I know beyond a shadow of a doubt that I could be hired as a reporter tomorrow if I so chose. That is not what I choose, though.
Interview-based journalism would seem like a natural fit for me. It's writing- and people-intensive, its foundations built on two areas in which I thrive. Yet as any laborer will tell you, doing a job well does not mean doing a job happily.
I am quite good at journalism. I just don't like it.
The harried pace, coarse realism, and base mundaneness of it has never appealed to me, nor has the meager pay that, in a field to which my heart was dedicated, I would probably be willing to accept.
Once I came to that realization, I was tasked with finding another goal to work towards. Somewhere in the search for a career that would allow me to combine my knack for writing with my love for creativity, I stumbled across the idea of entering the publishing industry. Naturally, none of the professors, academic advisers, or career counselors at Major University, all of whom are supposed to guide students towards viable post-college lives, thought to mention to me a job that involves reading books all day and then selling those books for obscene amounts of money (the closest anyone came to it was when a faculty member advised me to remember that I was unlikely to get paid for "being creative").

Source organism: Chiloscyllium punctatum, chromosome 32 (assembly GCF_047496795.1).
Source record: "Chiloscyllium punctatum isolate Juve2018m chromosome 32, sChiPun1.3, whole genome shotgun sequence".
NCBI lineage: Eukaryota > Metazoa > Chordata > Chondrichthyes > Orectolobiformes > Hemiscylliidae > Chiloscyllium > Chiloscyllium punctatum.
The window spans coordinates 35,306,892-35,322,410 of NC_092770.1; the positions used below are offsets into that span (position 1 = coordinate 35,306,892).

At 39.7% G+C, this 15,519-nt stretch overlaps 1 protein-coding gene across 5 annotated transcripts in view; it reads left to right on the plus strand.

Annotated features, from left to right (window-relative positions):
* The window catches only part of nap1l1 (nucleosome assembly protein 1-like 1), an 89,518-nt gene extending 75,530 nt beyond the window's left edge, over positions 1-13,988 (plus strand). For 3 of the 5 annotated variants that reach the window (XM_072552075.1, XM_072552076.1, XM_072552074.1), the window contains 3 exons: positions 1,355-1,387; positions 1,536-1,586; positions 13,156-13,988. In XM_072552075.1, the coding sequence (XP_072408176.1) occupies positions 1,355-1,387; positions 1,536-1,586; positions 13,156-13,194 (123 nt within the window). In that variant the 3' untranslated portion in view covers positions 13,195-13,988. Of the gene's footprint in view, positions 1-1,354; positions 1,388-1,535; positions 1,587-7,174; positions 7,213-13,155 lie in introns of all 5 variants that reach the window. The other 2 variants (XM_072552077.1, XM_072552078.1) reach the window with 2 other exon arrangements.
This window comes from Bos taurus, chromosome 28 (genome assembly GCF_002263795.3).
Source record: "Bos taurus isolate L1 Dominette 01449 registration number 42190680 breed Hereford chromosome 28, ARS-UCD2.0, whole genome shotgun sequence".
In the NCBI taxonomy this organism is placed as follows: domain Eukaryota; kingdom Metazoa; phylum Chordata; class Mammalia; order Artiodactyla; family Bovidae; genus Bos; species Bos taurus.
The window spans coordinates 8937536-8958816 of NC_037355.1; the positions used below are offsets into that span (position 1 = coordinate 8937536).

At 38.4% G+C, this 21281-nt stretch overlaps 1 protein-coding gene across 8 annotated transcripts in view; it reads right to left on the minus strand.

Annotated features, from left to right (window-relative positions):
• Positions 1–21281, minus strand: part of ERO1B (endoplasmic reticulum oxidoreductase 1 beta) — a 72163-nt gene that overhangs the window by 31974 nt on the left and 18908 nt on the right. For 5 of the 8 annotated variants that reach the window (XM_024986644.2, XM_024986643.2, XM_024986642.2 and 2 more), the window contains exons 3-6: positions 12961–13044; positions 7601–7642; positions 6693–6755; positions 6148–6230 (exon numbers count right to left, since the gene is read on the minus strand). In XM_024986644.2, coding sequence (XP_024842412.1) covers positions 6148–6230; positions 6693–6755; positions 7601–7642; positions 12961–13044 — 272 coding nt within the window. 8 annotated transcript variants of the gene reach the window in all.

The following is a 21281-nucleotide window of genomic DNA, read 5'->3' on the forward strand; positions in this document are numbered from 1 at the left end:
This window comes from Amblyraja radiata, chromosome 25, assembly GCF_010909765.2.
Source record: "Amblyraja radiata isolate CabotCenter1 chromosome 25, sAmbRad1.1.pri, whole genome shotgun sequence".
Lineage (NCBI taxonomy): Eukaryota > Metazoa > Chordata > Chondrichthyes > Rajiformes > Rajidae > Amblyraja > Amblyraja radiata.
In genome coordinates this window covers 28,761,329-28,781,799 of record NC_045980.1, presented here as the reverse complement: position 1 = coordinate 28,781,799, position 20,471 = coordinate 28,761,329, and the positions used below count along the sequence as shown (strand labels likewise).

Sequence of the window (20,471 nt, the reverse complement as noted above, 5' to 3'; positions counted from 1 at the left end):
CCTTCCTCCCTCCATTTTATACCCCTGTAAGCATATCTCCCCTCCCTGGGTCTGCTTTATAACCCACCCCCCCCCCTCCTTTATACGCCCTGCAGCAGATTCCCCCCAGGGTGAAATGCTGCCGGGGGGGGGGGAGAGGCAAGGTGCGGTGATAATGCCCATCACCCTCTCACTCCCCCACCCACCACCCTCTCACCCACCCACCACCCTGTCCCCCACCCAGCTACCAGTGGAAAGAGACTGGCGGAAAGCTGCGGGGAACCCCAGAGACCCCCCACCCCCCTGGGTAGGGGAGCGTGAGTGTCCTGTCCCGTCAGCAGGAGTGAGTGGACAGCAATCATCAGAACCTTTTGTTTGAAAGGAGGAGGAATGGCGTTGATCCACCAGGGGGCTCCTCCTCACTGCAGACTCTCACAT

Major University, which extorts thousands of dollars from me every year, proved similarly useless at helping me make any connections once I decided to seek out an internship with a literary agency. It would be almost comical if they weren't robbing me blind.
One of my professors actually suggested that I take a summer internship class, which, once I signed up for it, would guarantee me a spot of some sort in public relations. The fact that this (conveniently) involved my spending about $1,000 in tuition money without being placed in my desired position did not seem to dampen his ardor for the idea.
In the end it was Google, and a little bit of a luck, that led me to one of the publishing industry's jealously guarded gateways. If there's one thing I've learned about publishing houses and literary agencies throughout this process it's that they're exclusive. They don't advertise openings because they don't have to; people come to them.